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In early May, Governor Gavin Newsom released a revision to his proposed 2019 – 20 State Budget, providing new details on planned reform to California’s state youth correctional system, the Division of Juvenile Justice (DJJ). The May Revision and other recent budget documents make clear that the Governor’s plan to end youth imprisonment in California as we know it” will consist, initially, of moving DJJ from the adult prison system, the Department of Corrections and Rehabilitation (CDCR), into the Health and Human Services Agency (HHSA).

CJCJ supports the Governor’s proposal to move DJJ because we believe that effective treatment and care start with approaches that address past trauma and prioritize youths’ health and well-being. However, we are concerned that an administrative shift alone will not effect meaningful change in the dangerous and fundamentally non-rehabilitative state facilities. CJCJ’s research indicates that the greatest barriers to safety and rehabilitation at DJJ are endemic to the institutions themselves: they are large, prison-like, and far from youths’ communities. No amount of new training or administrative reorganization will bring youth closer to their families or remake the fundamentally-flawed facilities.

With similar concerns, the Legislative Analyst’s Office (LAO) has submitted an analysis of the Governor’s proposal that poses a series of questions pertaining to costs, outcomes, and alternatives. In one such alternative, the LAO describes the merits of fully realigning California’s juvenile justice system and reaffirms its 2012 position in favor of closing the DJJ facilities and returning youth to local juvenile justice systems. The report cites substantial vacant space in county camps, ranches, and juvenile halls and explains that realignment would allow the state to avoid the large fixed costs of its facilities, and make better use of existing county facilities by placing the existing DJJ population in them.”

In recent budget subcommittee hearings, members of the Legislature voiced general support for the move, but called for additional reforms that could broaden its impact. Several members raised the issue of DJJ’s poor outcomes and asked how the administration planned to evaluate the success of the transition. Further, a number of members expressed interest in reimagining the state’s role in juvenile justice and discussed the development of an independent commission to plan for the transition and explore alternatives to the existing institutions. 

For example, in a Senate Budget Subcommittee 5 hearing on May 2, Senator Jim Beall, author of CJCJ-cosponsored SB 284 (The Keep Youth Closer to Home Act), spoke to California’s continued reliance on DJJ’s outmoded facilities: “[The DJJ facilities] are designed to hold a much larger population than we have now. If you’re going to set up a model, wouldn’t you look at smaller facilities located in the areas where the young people live?”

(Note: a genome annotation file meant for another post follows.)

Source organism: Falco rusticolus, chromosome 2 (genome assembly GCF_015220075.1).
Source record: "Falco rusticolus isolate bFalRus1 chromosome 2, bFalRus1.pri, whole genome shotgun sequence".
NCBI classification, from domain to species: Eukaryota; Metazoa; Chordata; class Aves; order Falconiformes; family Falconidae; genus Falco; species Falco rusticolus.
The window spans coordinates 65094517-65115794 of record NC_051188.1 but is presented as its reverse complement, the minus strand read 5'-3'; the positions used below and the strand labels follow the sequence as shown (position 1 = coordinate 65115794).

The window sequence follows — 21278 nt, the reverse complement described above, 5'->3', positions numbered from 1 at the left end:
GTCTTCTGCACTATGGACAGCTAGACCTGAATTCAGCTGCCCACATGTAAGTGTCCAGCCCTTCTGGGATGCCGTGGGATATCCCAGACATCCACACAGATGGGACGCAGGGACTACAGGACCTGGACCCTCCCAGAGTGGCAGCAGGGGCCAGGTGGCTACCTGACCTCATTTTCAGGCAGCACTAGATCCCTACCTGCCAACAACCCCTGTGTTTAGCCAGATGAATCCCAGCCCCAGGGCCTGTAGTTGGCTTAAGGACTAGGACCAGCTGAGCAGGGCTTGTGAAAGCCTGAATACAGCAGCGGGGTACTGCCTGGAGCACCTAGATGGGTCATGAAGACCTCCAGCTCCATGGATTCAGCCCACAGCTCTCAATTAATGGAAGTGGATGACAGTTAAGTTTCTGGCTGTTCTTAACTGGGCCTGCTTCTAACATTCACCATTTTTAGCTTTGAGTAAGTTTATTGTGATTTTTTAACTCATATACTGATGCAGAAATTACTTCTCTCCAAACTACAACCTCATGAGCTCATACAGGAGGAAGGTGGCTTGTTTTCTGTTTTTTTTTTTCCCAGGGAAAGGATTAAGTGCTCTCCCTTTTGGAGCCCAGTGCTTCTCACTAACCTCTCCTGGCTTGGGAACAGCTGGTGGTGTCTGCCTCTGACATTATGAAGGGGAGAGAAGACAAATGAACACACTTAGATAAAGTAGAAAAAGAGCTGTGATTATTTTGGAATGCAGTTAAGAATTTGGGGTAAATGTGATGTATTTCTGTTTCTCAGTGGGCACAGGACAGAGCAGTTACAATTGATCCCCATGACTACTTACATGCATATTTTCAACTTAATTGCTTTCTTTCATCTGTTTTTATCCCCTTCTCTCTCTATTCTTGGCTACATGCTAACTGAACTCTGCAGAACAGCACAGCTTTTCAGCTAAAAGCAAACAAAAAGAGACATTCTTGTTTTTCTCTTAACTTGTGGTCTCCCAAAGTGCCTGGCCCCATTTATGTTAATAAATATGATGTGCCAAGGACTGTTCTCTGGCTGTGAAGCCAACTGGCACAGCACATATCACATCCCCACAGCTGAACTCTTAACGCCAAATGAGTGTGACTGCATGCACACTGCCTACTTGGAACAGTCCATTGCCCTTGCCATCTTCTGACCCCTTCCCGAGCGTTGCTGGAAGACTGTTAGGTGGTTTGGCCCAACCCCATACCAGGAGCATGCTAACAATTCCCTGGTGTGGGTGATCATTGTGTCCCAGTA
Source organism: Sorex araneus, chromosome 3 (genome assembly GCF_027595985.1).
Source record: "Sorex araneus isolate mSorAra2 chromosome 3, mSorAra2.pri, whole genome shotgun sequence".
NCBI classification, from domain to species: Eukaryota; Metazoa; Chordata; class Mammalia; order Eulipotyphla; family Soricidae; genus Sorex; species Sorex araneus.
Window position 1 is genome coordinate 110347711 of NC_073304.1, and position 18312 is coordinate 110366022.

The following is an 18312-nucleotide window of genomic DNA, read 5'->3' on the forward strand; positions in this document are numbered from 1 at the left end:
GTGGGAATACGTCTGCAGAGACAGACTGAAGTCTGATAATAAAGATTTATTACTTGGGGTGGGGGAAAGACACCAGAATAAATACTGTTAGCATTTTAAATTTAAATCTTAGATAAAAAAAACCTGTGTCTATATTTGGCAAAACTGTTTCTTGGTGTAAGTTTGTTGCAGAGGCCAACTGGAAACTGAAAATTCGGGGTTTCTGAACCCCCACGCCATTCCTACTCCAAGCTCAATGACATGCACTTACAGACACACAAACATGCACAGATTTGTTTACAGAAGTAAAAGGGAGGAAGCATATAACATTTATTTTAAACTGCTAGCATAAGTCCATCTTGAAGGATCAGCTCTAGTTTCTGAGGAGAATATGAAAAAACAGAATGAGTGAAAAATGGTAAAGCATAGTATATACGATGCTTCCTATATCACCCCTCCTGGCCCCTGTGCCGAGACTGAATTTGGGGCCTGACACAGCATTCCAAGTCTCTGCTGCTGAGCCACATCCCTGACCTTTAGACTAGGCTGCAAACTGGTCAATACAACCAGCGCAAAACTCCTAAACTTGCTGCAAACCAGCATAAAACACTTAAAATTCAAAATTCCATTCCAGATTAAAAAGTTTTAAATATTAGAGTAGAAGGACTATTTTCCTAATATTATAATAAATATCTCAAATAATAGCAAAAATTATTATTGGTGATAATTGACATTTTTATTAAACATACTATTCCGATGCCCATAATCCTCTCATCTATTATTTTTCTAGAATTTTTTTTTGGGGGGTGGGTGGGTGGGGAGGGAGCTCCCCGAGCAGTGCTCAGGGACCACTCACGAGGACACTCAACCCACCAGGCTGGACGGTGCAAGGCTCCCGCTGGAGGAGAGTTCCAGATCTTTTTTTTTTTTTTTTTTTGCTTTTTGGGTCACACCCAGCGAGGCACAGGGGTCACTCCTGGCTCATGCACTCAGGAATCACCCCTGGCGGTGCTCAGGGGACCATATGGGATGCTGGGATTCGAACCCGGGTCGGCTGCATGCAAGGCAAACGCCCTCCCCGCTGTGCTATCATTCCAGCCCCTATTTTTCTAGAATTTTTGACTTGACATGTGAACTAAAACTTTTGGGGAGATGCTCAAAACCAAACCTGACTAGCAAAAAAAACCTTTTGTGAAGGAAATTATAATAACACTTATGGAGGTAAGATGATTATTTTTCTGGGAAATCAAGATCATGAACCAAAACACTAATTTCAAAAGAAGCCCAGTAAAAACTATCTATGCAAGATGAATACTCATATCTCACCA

The hearings also provided opportunities for advocates, community members, and young people to speak out about conditions at DJJ and the need for immediate reform. Katie Dixon, a Policy Fellow at Legal Services for Prisoners with Children and former DJJ youth, described life in the institutions, saying it is definitely a prison,” and called for a more inclusive planning process: We have to have the CBOs at the table when discussing this major reorganization…we have to have someone there with lived experience.”

For the upcoming fiscal year, the Governor has requested $1.2 million for 8.8 new full-time staff positions to undertake planning for the transition and develop a new staff training institute. The move itself would take effect on July 1, 2020 with future costs of approximately $1.8 million per year. These cost details build on trailer bill language released by the Governor’s office in late April that outlines several key components of the reform, including a provision that DJJ’s name be changed to the Department of Youth and Community Restoration.

During this transition, the Department of Finance is also predicting a substantial increase in DJJ’s youth population and a large boost in its operational spending. From the current fiscal year to the next, DJJ is projected to grow by nearly 20 percent, or 120 youth, with an $18 million increase in its budget. This will bring total spending well over $220 million, with annual per youth costs of nearly $300,000.

DJJ’s long history of abuse and neglect continues today. Research and best practices show that youth are far better served in small, close-to-home settings where they can maintain close contact with loved ones and supportive community members. Although the move from CDCR to HSSA is a positive step for DJJ, it is not enough. California must undertake broader transformation of its juvenile justice system that brings an end to the existing state-run institutions and returns youth to their communities.

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